Overheating Baby at Night: How to Keep Your Baby Cool in Hot Weather at Night
Parents just want to make sure their babies are cozy at night. Sleep is essential to a newborn’s development--and to a parent’s sanity! Although it isn’t always easy to know whether or not your newborn is safe and comfy when you put them to bed.
In the warmer months, parents also face the added challenge of asking themselves, “Am I overheating the baby at night?”
Often parents worry about their newborns being too cold (which of course you want to avoid!), but at night, it is critical to be sure a child is not too hot. Going to bed too warm can cause mild side effects from poor sleep to a heat rash, but research has also linked overheating to an increased risk of sudden-infant-death syndrome (SIDS).
For infants, a normal temperature is considered to be 97.5 degrees fahrenheit (36.4 degrees celsius). A temperature around 100.4 degrees fahrenheit (or 38 degrees celsius) is considered too hot for a baby.
Why do babies overheat?
Little ones are not born able to regulate their own temperature. This not only makes them more prone to overheating but also to getting too cold. In fact, they lose body heat four times faster than adults or older children!
When their body temperature rapidly changes, they are unable to communicate properly or make the necessary adjustments such as:
- Shiver to indicate they are cold
- Remove clothing to indicate they are hot
- Excessive sweating to indicate they are hot
How do I know if my baby is overheating?
During the warm summer months and even into the fall, parents in places like Texas and California struggle to keep their babies cool at night. It is important for parents and guardians to arm themselves with the right knowledge and tools to keep their little ones comfy, yet safe when they go to bed. This involves knowing what to look for when it comes to overheating.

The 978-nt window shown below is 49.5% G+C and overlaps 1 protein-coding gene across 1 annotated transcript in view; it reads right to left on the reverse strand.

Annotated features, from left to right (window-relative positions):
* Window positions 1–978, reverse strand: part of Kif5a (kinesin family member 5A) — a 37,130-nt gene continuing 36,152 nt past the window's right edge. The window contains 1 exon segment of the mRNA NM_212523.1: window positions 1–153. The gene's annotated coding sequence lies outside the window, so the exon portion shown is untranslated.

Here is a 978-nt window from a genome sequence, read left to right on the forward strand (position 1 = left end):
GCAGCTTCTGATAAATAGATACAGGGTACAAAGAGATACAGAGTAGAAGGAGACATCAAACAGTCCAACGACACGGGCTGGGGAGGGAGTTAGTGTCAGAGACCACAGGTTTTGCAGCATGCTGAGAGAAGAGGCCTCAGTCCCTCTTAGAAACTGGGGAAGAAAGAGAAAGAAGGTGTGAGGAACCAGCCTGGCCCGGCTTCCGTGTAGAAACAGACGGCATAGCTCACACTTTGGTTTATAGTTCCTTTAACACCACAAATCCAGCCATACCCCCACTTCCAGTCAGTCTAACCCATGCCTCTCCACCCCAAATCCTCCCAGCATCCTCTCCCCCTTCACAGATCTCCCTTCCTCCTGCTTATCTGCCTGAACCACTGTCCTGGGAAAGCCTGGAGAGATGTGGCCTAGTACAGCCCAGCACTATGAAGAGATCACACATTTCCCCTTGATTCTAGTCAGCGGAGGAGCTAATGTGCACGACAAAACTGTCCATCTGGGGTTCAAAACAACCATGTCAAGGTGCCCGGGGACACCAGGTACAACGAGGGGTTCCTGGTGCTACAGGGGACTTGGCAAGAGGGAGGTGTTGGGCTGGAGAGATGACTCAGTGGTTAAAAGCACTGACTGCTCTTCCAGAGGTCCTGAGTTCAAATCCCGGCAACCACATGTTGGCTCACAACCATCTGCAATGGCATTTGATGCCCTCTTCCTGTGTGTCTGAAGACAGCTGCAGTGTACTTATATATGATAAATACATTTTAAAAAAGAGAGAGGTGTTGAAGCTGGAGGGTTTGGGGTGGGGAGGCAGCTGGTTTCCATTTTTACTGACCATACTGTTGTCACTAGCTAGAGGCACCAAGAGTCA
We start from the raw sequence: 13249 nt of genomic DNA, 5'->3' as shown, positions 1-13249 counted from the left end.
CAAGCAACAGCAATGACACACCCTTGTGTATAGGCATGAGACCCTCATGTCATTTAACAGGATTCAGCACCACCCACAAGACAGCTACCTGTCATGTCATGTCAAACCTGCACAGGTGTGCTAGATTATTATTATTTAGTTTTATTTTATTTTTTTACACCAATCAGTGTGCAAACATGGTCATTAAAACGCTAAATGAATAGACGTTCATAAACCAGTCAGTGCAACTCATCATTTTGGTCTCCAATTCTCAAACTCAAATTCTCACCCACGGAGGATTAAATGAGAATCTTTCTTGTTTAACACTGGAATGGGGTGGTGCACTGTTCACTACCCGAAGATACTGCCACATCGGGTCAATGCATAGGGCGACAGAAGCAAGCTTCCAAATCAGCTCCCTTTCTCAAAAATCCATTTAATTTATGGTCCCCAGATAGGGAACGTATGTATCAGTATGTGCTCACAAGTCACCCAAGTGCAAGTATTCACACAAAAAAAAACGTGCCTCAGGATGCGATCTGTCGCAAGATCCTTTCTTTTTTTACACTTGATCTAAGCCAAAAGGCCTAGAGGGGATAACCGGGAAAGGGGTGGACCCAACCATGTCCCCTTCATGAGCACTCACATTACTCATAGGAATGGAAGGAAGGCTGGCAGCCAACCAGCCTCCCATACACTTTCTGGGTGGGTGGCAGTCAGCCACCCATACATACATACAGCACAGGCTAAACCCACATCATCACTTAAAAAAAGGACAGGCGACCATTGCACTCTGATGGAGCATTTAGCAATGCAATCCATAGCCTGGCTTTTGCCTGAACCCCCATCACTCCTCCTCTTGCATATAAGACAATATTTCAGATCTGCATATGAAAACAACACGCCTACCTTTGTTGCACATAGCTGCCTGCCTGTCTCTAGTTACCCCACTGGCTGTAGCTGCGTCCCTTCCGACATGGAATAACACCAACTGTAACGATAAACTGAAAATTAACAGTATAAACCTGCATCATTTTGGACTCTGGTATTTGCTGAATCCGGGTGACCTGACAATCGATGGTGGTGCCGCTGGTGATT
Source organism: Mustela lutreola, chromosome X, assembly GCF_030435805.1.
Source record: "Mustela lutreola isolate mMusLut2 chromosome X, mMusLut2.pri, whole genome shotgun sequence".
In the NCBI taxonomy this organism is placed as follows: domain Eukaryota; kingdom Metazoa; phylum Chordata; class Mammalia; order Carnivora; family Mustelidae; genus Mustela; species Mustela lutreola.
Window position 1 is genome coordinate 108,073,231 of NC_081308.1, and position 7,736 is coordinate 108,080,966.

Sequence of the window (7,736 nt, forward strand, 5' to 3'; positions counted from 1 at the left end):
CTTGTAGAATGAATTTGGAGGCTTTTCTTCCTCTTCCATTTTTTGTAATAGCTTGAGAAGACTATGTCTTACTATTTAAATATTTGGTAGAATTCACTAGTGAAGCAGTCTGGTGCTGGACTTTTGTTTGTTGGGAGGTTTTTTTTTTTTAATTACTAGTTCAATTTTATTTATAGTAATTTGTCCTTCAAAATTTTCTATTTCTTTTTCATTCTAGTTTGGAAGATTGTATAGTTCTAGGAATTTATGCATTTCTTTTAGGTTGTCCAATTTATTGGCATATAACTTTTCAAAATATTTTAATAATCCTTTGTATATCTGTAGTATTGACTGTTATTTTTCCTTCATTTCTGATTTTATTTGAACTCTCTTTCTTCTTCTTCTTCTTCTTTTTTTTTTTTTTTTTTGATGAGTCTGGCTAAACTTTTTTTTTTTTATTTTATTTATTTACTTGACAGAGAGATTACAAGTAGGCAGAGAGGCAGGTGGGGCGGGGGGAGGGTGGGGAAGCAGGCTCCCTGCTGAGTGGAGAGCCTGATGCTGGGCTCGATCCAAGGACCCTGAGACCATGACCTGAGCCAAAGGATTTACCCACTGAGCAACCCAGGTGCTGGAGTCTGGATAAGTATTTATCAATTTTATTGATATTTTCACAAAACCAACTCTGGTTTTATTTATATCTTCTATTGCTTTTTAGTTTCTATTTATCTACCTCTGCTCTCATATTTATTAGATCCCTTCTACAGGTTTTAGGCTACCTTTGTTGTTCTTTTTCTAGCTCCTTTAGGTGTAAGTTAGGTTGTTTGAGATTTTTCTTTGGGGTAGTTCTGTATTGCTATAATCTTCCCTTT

Here are some indicators a baby is too hot:
- Warm to the touch
- Flushed or red skin
- Rapid heartbeat
- Fast breathing
- Lethargic or unresponsive
- Sweaty neck or damp hair
- Heat rash
- Restless and unable to sleep
- Rectal temperature of 100.4 or higher
What do I do if my baby is too hot?
If you’re concerned that your little one has overheated, the important thing to do is stay calm!
Here are some ways to help bring their temperature safely back down:
- Offer fluids (breastmilk, formula, or sips of water depending on their age)
- Apply a cold compress to their forehead or limbs
- Give them a lukewarm (NOT cold) bath
- Take off layers of clothing
- Go to a well ventilated room
If your child is unresponsive, call 911 or proceed to the nearest emergency room immediately.
How do I prevent overheating my baby at night?
Making sure your baby is the right temperature at night makes for a better night of sleep for them and for you! There are several preventive measures parents can take to avoid overheating their baby at bedtime.
You may not be able to control the weather outside, but you have some control over the conditions inside your baby’s room. The ideal temperature for a baby's room should be between 68 degrees to 72 degrees fahrenheit (or 20 degrees to 22.2 degrees celsius).
Even if you aren’t able to measure the exact temperature of the room, ask yourself, “Is the temperature in here too hot or too cold for me?” After all, babies are just little humans! If it’s too hot for you, it’s probably too hot for them, too.
Here are some ways to help keep their room cool enough:
- Make sure there is plenty of ventilation (open doors, open all air vents)